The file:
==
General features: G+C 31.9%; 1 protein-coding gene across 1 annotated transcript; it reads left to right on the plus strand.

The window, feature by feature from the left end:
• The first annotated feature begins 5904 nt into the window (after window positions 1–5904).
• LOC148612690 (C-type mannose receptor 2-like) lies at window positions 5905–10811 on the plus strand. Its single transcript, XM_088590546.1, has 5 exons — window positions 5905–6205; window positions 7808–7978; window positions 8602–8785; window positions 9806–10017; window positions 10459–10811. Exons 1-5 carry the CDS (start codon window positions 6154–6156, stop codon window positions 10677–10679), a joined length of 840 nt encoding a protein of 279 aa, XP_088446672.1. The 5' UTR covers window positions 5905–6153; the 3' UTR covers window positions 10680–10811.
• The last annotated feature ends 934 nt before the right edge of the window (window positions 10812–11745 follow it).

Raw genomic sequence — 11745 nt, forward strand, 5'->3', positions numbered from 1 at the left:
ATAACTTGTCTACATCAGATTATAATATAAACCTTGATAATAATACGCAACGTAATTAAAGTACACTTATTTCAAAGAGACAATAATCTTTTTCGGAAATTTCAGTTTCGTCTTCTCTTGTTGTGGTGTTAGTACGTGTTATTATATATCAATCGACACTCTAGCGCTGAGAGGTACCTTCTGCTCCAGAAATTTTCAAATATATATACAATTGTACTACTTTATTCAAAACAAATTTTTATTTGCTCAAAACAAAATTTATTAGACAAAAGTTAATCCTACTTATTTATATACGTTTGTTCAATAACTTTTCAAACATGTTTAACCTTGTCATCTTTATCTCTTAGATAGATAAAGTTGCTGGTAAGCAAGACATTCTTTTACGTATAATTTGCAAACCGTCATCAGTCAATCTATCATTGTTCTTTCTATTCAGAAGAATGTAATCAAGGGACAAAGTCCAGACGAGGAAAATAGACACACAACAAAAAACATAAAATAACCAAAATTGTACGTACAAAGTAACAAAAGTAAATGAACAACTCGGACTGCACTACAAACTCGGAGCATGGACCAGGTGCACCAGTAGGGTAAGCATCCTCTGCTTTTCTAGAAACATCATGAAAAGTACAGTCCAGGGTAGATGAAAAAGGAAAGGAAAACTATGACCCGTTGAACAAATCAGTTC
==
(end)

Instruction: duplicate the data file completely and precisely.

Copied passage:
General features: G+C 31.9%; 1 protein-coding gene across 1 annotated transcript; it reads left to right on the plus strand.

The window, feature by feature from the left end:
• The first annotated feature begins 5904 nt into the window (after window positions 1–5904).
• LOC148612690 (C-type mannose receptor 2-like) lies at window positions 5905–10811 on the plus strand. Its single transcript, XM_088590546.1, has 5 exons — window positions 5905–6205; window positions 7808–7978; window positions 8602–8785; window positions 9806–10017; window positions 10459–10811. Exons 1-5 carry the CDS (start codon window positions 6154–6156, stop codon window positions 10677–10679), a joined length of 840 nt encoding a protein of 279 aa, XP_088446672.1. The 5' UTR covers window positions 5905–6153; the 3' UTR covers window positions 10680–10811.
• The last annotated feature ends 934 nt before the right edge of the window (window positions 10812–11745 follow it).

Raw genomic sequence — 11745 nt, forward strand, 5'->3', positions numbered from 1 at the left:
ATAACTTGTCTACATCAGATTATAATATAAACCTTGATAATAATACGCAACGTAATTAAAGTACACTTATTTCAAAGAGACAATAATCTTTTTCGGAAATTTCAGTTTCGTCTTCTCTTGTTGTGGTGTTAGTACGTGTTATTATATATCAATCGACACTCTAGCGCTGAGAGGTACCTTCTGCTCCAGAAATTTTCAAATATATATACAATTGTACTACTTTATTCAAAACAAATTTTTATTTGCTCAAAACAAAATTTATTAGACAAAAGTTAATCCTACTTATTTATATACGTTTGTTCAATAACTTTTCAAACATGTTTAACCTTGTCATCTTTATCTCTTAGATAGATAAAGTTGCTGGTAAGCAAGACATTCTTTTACGTATAATTTGCAAACCGTCATCAGTCAATCTATCATTGTTCTTTCTATTCAGAAGAATGTAATCAAGGGACAAAGTCCAGACGAGGAAAATAGACACACAACAAAAAACATAAAATAACCAAAATTGTACGTACAAAGTAACAAAAGTAAATGAACAACTCGGACTGCACTACAAACTCGGAGCATGGACCAGGTGCACCAGTAGGGTAAGCATCCTCTGCTTTTCTAGAAACATCATGAAAAGTACAGTCCAGGGTAGATGAAAAAGGAAAGGAAAACTATGACCCGTTGAACAAATCAGTTC